Left- and right-isocliny defined as above seem to depend on which specific isoclinic rotation was selected. However, when another isoclinic rotation R′ with its own axes OU′, OX′, OY′, OZ′ is selected, then one can always choose the order of U′, X′, Y′, Z′ such that OUXYZ can be transformed into OU′X′Y′Z′ by a rotation rather than by a rotation-reflection (that is, so that the ordered basis OU′, OX′, OY′, OZ′ is also consistent with the same fixed choice of orientation as OU, OX, OY, OZ). Therefore, once one has selected an orientation (that is, a system OUXYZ of axes that is universally denoted as right-handed), one can determine the left or right character of a specific isoclinic rotation.

Group structure of SO(4)[edit]

SO(4) is a noncommutative compact 6-dimensional Lie group.

Each plane through the rotation centre O is the axis-plane of a commutative subgroup isomorphic to SO(2). All these subgroups are mutually conjugate in SO(4).

Each pair of completely orthogonal planes through O is the pair of invariant planes of a commutative subgroup of SO(4) isomorphic to SO(2) × SO(2).

These groups are maximal tori of SO(4), which are all mutually conjugate in SO(4). See also Clifford torus.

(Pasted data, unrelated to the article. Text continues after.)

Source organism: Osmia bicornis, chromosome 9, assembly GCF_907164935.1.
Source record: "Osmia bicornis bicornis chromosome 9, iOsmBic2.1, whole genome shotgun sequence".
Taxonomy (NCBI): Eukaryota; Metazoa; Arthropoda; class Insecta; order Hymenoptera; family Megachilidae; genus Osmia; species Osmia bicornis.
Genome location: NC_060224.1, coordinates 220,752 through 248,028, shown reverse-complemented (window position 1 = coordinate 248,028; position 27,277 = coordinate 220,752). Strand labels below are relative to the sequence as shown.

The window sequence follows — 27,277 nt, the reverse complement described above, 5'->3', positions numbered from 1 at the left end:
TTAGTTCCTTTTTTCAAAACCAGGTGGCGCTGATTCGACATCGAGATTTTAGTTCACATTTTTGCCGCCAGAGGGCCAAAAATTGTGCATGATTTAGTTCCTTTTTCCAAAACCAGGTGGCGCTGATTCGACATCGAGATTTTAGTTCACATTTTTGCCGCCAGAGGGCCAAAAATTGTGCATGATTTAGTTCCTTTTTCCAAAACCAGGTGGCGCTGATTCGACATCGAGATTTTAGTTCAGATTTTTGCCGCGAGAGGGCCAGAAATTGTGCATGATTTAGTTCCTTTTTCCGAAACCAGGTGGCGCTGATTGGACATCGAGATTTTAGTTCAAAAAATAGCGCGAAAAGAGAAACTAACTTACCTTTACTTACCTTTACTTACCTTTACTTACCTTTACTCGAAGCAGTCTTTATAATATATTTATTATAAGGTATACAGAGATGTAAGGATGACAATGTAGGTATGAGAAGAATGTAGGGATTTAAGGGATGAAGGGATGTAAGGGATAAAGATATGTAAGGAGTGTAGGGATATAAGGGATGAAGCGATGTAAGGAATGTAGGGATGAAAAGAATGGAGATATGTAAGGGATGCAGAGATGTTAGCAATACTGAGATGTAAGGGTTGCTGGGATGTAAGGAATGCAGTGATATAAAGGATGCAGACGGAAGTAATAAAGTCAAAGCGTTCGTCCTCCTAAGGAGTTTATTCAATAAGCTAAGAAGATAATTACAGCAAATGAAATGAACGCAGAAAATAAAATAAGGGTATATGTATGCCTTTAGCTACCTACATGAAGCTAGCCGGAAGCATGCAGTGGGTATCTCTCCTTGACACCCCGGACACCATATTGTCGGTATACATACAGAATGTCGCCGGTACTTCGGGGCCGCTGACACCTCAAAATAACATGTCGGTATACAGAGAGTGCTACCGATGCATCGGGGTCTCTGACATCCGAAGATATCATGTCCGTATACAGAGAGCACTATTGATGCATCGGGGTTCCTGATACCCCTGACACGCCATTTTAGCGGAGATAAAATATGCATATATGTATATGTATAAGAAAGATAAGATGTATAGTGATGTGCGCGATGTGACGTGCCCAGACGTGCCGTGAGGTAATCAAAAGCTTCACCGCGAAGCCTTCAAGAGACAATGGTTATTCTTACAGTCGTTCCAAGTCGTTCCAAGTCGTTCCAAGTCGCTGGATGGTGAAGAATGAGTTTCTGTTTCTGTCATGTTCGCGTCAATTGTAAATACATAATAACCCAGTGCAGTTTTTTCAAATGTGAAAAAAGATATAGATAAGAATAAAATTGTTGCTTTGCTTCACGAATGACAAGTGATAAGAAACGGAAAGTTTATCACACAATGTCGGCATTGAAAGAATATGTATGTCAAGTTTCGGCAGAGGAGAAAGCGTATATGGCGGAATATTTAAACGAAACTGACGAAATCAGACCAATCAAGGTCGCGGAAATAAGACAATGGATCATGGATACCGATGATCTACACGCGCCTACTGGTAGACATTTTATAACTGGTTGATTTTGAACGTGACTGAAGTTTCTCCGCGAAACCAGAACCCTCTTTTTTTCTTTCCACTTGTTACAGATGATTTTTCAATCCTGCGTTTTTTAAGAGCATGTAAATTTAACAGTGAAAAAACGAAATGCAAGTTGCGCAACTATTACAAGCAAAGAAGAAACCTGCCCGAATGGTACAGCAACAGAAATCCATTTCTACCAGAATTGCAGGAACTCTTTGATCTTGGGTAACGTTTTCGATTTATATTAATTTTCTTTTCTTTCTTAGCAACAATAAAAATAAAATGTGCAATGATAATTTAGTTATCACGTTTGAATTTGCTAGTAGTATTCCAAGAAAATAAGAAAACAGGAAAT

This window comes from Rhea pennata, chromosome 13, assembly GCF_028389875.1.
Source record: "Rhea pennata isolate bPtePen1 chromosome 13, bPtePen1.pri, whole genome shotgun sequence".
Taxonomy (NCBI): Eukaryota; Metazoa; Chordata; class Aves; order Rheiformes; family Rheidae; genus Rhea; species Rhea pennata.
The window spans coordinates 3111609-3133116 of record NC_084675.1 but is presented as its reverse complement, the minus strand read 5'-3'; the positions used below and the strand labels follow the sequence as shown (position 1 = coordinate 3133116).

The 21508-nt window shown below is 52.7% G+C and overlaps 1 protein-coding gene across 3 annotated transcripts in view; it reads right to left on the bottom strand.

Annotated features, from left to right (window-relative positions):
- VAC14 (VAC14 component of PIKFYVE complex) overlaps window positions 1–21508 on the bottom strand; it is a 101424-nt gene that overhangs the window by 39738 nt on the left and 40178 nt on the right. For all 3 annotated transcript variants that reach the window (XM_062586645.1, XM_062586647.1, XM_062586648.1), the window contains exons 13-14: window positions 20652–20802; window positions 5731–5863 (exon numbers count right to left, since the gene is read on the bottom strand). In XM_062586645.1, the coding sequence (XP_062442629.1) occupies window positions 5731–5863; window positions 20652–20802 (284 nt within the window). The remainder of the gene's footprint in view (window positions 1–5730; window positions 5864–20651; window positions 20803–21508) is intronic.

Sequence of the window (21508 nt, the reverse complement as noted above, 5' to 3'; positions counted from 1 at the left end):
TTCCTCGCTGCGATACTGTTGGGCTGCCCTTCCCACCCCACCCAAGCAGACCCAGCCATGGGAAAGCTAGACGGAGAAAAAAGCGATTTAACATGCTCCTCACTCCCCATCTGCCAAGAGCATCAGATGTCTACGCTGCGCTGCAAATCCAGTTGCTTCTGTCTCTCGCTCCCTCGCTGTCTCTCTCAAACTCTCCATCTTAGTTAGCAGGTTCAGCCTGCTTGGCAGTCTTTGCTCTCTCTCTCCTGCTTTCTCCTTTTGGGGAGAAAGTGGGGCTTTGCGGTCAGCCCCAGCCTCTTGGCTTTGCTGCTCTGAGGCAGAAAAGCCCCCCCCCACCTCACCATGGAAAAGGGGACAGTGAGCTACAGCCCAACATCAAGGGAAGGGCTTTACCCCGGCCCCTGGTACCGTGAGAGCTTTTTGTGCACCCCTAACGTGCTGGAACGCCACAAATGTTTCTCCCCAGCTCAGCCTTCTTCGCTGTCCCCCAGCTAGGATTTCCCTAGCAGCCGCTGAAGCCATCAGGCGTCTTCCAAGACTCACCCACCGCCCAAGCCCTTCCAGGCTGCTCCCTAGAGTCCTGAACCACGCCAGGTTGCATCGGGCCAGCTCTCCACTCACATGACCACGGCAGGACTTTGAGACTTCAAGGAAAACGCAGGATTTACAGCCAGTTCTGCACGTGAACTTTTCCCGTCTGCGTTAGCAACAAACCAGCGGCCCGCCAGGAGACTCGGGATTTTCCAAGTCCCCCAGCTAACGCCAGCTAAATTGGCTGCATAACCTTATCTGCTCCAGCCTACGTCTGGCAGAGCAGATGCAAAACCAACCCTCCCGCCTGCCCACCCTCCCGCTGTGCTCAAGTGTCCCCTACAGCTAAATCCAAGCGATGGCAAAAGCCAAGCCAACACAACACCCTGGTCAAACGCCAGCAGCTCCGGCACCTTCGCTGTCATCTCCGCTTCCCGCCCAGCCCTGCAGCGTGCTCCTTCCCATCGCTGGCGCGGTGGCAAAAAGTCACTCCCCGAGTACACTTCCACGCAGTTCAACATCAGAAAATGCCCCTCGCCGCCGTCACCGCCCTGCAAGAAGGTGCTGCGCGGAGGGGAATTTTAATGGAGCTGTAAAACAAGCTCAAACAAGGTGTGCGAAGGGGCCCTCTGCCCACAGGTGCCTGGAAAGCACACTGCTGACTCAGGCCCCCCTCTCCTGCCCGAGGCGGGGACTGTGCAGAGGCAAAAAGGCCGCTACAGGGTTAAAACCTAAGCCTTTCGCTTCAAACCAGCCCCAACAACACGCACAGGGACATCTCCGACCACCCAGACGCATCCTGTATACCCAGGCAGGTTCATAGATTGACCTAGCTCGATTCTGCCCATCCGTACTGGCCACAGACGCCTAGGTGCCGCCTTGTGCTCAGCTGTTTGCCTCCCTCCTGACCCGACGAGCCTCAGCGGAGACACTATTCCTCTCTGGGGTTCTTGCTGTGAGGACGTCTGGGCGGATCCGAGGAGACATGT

All left-isoclinic rotations form a noncommutative subgroup S3L of SO(4), which is isomorphic to the multiplicative group S3 of unit quaternions. All right-isoclinic rotations likewise form a subgroup S3R of SO(4) isomorphic to S3. Both S3L and S3R are maximal subgroups of SO(4).

Each left-isoclinic rotation commutes with each right-isoclinic rotation. This implies that there exists a direct product S3L × S3R with normal subgroups S3L and S3R; both of the corresponding factor groups are isomorphic to the other factor of the direct product, i.e. isomorphic to S3. (This is not SO(4) or a subgroup of it, because S3L and S3R are not disjoint: the identity I and the central inversion I each belong to both S3L and S3R.)

Each 4D rotation A is in two ways the product of left- and right-isoclinic rotations AL and AR. AL and AR are together determined up to the central inversion, i.e. when both AL and AR are multiplied by the central inversion their product is A again.